Dung V. Tran is a lecturer of Finance at the faculty of Banking, Deputy Director of the Saigon International School of Business of Banking University Ho Chi Minh city (BUH), and a non-resident Fellow of IPAG Business School in Paris, France. He joined BUH in 2018 from Banking Academy of Vietnam. He has been a visiting scholar at University of Alberta, University Laval (Canada), University of New Orleans (US), University of Kent (UK) among others. He has taught derivatives, risk management, and quantitative methods classes at both MSc and undergraduate levels. His research covers a variety of topics related to financial institutions and empirical corporate finance, including capital structure, dividend policy, bank risk taking behaviors, earnings management, systemic risk among others.
Dung has published research articles in leading journals including Economic Modelling, North American Journal of Economics and Finance, International Journal of Economics and Finance, Review of Quantitative Finance and Accounting. He has received the Best Paper Award in Financial Institutions in 45th Southwestern Finance Association (SWFA) Annual Meeting, USA (2018), and has been among Top 10% of authors on SSRN (2018).
Ph.D in Finance (France)
“Essays on financial economics of banking: Capital structure, Diversification, Earnings management and Dividend policy”
– Lecturer in Finance, Faculty of Banking and Deputy Director of Saigon International School of Business, Banking University Ho Chi Minh city, 2018 – present
– Lecturer in Finance, Faculty of Banking, Banking Academy of Vietnam, 2012-2018
– Financial risk management, CIC Bank, France, 2011-2012
1.Tran, Dung Viet, and Badar Nadeem Ashraf, 2018, Dividend policy and bank opacity, International Journal of Finance & Economics 23, 186–204. [SSCI, ABDC B]
2.Tran, Dung Viet, M. Kabir Hassan, and Reza Houston, 2019, How does listing status affect bank risk? The effects of crisis, market discipline and regulatory pressure on listed and unlisted BHCs, The North American Journal of Economics and Finance 49, 85–103. [SSCI, ABDC B]
3.Tran, Dung Viet, Kabir M. Hassan, and Reza Houston, In Press, Discretionary loan-loss provision behavior in the US banking industry. Review of Quantitative Finance and Accounting. [SCOPUS Q1, ABDC B]
4.Tran, Dung Viet, M. Kabir Hassan, and Reza Houston, In Press, Activity strategies, information asymmetry, and bank opacity, Economic Modelling. [SSCI, ABDC A]
Theme 1: Efficient management of waste in scarce water resources
A study that aims to devise new mechanism and pricing strategies for the efficient management of waste in scarce water resources. In doing so, one may undertake in-depth account of various water sector issues such as the following:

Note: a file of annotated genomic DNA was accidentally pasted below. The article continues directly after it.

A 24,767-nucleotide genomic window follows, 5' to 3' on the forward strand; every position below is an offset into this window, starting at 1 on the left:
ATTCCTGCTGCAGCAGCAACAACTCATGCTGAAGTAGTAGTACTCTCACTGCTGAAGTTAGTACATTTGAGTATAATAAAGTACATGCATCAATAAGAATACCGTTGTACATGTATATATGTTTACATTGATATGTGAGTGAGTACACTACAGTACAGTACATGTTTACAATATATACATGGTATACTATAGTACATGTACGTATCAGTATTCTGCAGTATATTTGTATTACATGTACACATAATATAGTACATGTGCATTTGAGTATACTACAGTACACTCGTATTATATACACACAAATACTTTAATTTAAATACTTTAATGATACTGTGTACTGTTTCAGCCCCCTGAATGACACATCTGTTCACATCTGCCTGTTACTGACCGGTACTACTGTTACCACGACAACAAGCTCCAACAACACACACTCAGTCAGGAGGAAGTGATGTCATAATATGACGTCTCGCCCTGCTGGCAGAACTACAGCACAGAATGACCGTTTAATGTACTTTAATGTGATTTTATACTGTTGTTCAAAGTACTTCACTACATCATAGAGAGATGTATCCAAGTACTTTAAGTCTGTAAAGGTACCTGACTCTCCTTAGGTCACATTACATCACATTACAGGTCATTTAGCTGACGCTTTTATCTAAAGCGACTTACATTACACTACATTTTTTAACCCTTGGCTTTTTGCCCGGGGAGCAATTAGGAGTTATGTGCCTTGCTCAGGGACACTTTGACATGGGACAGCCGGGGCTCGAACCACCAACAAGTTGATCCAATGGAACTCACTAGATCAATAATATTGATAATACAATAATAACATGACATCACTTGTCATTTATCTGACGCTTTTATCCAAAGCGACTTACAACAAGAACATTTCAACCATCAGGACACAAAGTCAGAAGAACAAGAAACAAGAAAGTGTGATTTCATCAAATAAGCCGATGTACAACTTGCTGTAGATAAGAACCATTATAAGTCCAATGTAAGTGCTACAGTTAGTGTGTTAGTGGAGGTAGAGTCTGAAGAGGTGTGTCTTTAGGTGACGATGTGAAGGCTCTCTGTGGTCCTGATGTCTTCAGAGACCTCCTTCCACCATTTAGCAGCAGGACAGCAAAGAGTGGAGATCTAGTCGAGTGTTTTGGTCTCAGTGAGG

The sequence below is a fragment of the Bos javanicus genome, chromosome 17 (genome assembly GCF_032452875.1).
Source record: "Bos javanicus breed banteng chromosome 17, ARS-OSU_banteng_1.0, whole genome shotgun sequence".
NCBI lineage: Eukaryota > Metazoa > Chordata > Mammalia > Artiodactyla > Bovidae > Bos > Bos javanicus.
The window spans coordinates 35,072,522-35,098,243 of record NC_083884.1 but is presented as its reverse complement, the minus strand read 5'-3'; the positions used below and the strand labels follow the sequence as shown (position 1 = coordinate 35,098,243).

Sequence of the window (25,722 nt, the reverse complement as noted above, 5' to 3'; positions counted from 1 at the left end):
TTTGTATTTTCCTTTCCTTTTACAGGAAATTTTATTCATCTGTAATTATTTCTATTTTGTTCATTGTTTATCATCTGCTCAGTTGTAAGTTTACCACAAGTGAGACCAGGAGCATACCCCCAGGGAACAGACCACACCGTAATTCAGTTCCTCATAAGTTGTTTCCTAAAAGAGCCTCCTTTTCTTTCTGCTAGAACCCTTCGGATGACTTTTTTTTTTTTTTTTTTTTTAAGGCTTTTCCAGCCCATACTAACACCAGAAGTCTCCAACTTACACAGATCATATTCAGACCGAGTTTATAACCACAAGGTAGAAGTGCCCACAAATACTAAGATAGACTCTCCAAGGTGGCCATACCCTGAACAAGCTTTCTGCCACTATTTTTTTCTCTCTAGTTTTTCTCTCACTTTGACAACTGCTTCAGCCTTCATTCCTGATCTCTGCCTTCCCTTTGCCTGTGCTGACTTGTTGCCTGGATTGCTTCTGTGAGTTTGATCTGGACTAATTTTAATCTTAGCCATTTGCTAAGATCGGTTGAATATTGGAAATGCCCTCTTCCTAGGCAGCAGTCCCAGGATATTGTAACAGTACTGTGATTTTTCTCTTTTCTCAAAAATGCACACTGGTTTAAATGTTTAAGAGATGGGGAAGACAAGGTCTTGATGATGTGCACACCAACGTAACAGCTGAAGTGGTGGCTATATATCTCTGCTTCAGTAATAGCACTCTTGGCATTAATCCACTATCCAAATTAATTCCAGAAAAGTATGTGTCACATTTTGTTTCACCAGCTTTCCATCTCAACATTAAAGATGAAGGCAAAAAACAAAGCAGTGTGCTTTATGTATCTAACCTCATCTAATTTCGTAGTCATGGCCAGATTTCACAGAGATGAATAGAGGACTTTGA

(1) How do waste-water markets involve different market characteristics?
(2) What kind of asymmetric information characterize these markets?
(3) What kind of mechanism is needed for the waste-water markets, with different specificities of heterogeneous (temporal and spatial) quality of and demand for water?
(4) How to quantify the growth of waste that is discharged into the sewerage system, both for the economy as a whole and for different sectors?
(5) What is the effect of water pollutants — both biodegradable and non-biodegradable pollutants — on both soil and water quality?
Theme 2: Investment confidence index
A survey based consumer/investment confidence index is regularly used for gauging the investment and economic outlook in research. Purpose of the index is to proxy for investment sentiment in research for estimating future expectations in investment. However, this index is survey based and as such exposed to bias and measurement errors because of number of factors such as bias, sampling errors and measurement errors.
An alternative argument is if investor see positive economic outlook for future they are also likely to spend more on discretionary spending as they feel future is going to be better. As such an index that can measure discretionary spending in present time can be a predictor for economic and or investment outlook for the economy. This can be constructed using stock market data from the returns of the firms engaged in entertainment business. Project may look at development of alternative proxies for the investment sentiment that are not exposed to similar shortcomings as a survey based index and provides index at a higher frequency for use in research that needs data for daily and or weekly frequency.
Theme 3: Market discipline in the banking system
The third pillar of the Basel II – the market discipline aims to allow market participants to obtain information about banks operation in a consistent and timely manner. The orientation of Basel II implementation in the banking system has been determined by the State Bank of Vietnam as one of the key tasks of the banking industry in the Project “Development of Vietnam’s banking industry by 2010 and orientation to the year 2020” issued under Decision 11/2006 / QD-TTg dated May 24, 2006 of the Prime Minister.
However, despite many researches on issues related to the first other two pillars of Basel II (capital and supervision), to the best of our knowledge, there is no study on market discipline in the banking sector in Vietnam. This project has two main following objectives:
(1) To identify how depositors respond to the bank discretionary behaviors
(2) To document the impacts of bank payout policy on the perception of market participants
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